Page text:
Bar Association Highlights Language Barriers
As part of the Oneida County (NY) Bar Association's Continuing Legal Education series, officials from Multicultural Association of Medical Interpreters (MAMI) focused on the role of legal interpreters at a recent event in Utica, NY. Topics discussed included what interpreters are and are not permitted to do in a legal setting, the expanding need for interpreters in the local community, and the ethical and procedural dilemmas stemming from language barriers. "This program fascinates me because there are so many people who have come into our community from foreign countries, and these people bring with them not only a foreign language, but a foreign culture," said Mark Wolber, lawyer and lecture series chairman. Oneida County Family Court Judge Randal Caldwell noted that more than 525 interpreters had already been used by his court alone in 2010, and those cases involved people speaking many dialects, including Bosnian and Spanish. He observed that demand for interpreters still far outstrips supply. MAMI Executive Director Cornelia Brown noted that court interpreters are educated to translate statements as close to "word for word" as possible. "In all of these aspects, you have oral material that's of immense importance," she stressed. "So clearly, you want that record to be accurate." Attorney Timothy Roulan said that precedent has found the presence of interpreters in legal settings necessary to facilitate other rights, such as the right to be "meaningfully present" at a trial and participate in your own defense.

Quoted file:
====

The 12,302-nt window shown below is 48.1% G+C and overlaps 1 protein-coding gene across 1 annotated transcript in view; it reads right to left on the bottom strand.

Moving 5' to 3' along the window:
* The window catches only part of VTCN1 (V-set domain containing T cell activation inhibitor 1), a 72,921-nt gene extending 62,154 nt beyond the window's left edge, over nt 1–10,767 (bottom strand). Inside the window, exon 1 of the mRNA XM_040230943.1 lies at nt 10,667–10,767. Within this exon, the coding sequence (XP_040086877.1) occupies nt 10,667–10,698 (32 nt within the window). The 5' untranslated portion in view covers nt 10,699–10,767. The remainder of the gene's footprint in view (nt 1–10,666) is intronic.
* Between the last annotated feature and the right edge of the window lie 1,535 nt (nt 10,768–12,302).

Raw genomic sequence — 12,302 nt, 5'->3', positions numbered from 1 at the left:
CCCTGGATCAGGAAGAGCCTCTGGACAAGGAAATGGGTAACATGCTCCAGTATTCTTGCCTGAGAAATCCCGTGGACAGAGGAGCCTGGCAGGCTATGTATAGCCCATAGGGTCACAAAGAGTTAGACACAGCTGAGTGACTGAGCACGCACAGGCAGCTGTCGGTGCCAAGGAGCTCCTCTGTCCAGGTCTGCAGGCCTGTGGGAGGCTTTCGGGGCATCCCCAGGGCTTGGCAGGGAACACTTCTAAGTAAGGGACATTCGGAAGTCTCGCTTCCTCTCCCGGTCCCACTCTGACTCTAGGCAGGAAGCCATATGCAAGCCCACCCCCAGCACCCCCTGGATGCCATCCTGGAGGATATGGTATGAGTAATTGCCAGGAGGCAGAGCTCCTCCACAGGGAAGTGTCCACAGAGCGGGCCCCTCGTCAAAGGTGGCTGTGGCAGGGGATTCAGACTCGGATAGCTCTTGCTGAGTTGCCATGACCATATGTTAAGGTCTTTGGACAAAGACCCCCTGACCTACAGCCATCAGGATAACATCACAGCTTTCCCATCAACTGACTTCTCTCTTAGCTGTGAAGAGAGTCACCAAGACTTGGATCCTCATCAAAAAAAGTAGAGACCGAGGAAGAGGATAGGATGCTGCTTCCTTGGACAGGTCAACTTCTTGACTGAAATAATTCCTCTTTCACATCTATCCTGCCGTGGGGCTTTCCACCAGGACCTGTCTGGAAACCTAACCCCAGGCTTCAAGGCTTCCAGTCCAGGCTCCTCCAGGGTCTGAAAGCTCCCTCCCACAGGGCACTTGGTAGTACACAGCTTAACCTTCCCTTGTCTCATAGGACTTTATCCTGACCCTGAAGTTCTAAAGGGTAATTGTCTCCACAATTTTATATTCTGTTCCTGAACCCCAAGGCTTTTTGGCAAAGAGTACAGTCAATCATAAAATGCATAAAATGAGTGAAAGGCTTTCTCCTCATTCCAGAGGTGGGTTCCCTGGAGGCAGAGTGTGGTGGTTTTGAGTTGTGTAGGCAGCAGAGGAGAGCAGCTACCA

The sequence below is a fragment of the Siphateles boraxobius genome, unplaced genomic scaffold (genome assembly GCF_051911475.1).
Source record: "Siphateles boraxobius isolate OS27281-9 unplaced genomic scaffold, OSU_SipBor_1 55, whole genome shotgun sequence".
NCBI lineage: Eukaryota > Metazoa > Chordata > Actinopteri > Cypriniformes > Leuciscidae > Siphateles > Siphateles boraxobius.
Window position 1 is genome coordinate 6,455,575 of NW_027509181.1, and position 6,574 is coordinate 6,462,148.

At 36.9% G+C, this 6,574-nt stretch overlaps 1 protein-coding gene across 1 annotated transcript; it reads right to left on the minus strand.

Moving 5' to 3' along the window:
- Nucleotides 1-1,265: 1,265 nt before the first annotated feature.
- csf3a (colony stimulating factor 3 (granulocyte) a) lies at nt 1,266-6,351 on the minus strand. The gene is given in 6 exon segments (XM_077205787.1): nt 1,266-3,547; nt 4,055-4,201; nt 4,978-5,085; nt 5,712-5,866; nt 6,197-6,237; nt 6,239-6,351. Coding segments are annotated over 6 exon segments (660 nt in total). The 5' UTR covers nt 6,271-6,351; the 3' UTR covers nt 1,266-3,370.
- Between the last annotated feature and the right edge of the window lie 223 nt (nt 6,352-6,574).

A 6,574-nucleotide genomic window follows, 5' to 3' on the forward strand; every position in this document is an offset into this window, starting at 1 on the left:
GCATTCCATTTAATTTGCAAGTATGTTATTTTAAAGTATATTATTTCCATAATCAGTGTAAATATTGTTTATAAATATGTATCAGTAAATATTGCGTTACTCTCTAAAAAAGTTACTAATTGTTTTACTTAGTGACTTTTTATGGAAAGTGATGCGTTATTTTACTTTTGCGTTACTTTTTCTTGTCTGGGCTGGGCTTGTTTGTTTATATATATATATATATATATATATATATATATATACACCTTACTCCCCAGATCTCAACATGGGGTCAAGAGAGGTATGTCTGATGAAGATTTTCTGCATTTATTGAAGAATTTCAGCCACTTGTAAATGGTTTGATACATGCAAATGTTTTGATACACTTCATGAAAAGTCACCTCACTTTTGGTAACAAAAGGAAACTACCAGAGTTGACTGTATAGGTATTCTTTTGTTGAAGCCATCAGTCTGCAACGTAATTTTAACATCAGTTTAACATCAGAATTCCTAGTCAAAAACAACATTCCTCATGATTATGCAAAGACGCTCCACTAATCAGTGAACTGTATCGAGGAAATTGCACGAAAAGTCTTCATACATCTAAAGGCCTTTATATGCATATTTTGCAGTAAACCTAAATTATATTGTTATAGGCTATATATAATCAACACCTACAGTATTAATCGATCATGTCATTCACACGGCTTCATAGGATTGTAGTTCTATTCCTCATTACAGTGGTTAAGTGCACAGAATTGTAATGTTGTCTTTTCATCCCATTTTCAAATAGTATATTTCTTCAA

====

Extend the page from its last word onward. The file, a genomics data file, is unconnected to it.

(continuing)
From "Bar Association Highlights Language Barriers, Interpreters"
Utica Observer-Dispatch (NY) (09/30/10) Potts, Courtney
Source: ATA Newsbriefs - October 2010